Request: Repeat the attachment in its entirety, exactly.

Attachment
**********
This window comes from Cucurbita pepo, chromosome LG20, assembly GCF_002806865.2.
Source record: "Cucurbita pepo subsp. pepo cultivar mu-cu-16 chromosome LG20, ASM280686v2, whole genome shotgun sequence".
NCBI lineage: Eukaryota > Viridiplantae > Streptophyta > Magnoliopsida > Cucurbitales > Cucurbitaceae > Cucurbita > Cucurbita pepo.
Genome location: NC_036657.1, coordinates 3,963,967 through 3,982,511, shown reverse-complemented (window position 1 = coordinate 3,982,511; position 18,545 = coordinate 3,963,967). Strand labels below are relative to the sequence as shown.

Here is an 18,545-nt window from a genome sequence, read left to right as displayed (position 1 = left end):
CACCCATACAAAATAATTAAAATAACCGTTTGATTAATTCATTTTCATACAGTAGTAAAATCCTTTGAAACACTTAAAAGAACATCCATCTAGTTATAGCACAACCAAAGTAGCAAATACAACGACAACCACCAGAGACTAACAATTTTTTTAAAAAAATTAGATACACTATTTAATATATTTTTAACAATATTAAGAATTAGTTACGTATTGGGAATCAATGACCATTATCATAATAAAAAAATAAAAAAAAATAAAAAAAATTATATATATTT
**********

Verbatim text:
This window comes from Cucurbita pepo, chromosome LG20, assembly GCF_002806865.2.
Source record: "Cucurbita pepo subsp. pepo cultivar mu-cu-16 chromosome LG20, ASM280686v2, whole genome shotgun sequence".
NCBI lineage: Eukaryota > Viridiplantae > Streptophyta > Magnoliopsida > Cucurbitales > Cucurbitaceae > Cucurbita > Cucurbita pepo.
Genome location: NC_036657.1, coordinates 3,963,967 through 3,982,511, shown reverse-complemented (window position 1 = coordinate 3,982,511; position 18,545 = coordinate 3,963,967). Strand labels below are relative to the sequence as shown.

Here is an 18,545-nt window from a genome sequence, read left to right as displayed (position 1 = left end):
CACCCATACAAAATAATTAAAATAACCGTTTGATTAATTCATTTTCATACAGTAGTAAAATCCTTTGAAACACTTAAAAGAACATCCATCTAGTTATAGCACAACCAAAGTAGCAAATACAACGACAACCACCAGAGACTAACAATTTTTTTAAAAAAATTAGATACACTATTTAATATATTTTTAACAATATTAAGAATTAGTTACGTATTGGGAATCAATGACCATTATCATAATAAAAAAATAAAAAAAAATAAAAAAAATTATATATATTT